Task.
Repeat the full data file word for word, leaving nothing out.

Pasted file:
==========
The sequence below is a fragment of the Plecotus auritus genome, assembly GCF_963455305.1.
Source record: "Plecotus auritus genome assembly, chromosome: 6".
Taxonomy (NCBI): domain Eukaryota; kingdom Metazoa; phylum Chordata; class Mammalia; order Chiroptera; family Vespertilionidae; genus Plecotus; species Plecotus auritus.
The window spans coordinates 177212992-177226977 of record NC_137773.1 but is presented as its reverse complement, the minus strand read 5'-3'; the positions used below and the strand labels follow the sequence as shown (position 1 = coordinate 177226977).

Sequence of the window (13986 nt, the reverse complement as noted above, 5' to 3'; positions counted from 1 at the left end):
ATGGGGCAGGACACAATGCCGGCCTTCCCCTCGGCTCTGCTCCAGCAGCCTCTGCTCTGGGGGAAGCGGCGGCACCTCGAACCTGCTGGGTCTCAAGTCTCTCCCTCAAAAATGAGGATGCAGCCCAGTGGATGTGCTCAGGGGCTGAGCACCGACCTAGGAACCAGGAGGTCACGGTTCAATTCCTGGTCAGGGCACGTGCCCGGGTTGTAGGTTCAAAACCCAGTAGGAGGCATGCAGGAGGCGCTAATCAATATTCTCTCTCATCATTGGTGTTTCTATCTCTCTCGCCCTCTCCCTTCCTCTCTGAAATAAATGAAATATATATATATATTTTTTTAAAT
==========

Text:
The sequence below is a fragment of the Plecotus auritus genome, assembly GCF_963455305.1.
Source record: "Plecotus auritus genome assembly, chromosome: 6".
Taxonomy (NCBI): domain Eukaryota; kingdom Metazoa; phylum Chordata; class Mammalia; order Chiroptera; family Vespertilionidae; genus Plecotus; species Plecotus auritus.
The window spans coordinates 177212992-177226977 of record NC_137773.1 but is presented as its reverse complement, the minus strand read 5'-3'; the positions used below and the strand labels follow the sequence as shown (position 1 = coordinate 177226977).

Sequence of the window (13986 nt, the reverse complement as noted above, 5' to 3'; positions counted from 1 at the left end):
ATGGGGCAGGACACAATGCCGGCCTTCCCCTCGGCTCTGCTCCAGCAGCCTCTGCTCTGGGGGAAGCGGCGGCACCTCGAACCTGCTGGGTCTCAAGTCTCTCCCTCAAAAATGAGGATGCAGCCCAGTGGATGTGCTCAGGGGCTGAGCACCGACCTAGGAACCAGGAGGTCACGGTTCAATTCCTGGTCAGGGCACGTGCCCGGGTTGTAGGTTCAAAACCCAGTAGGAGGCATGCAGGAGGCGCTAATCAATATTCTCTCTCATCATTGGTGTTTCTATCTCTCTCGCCCTCTCCCTTCCTCTCTGAAATAAATGAAATATATATATATATTTTTTTAAAT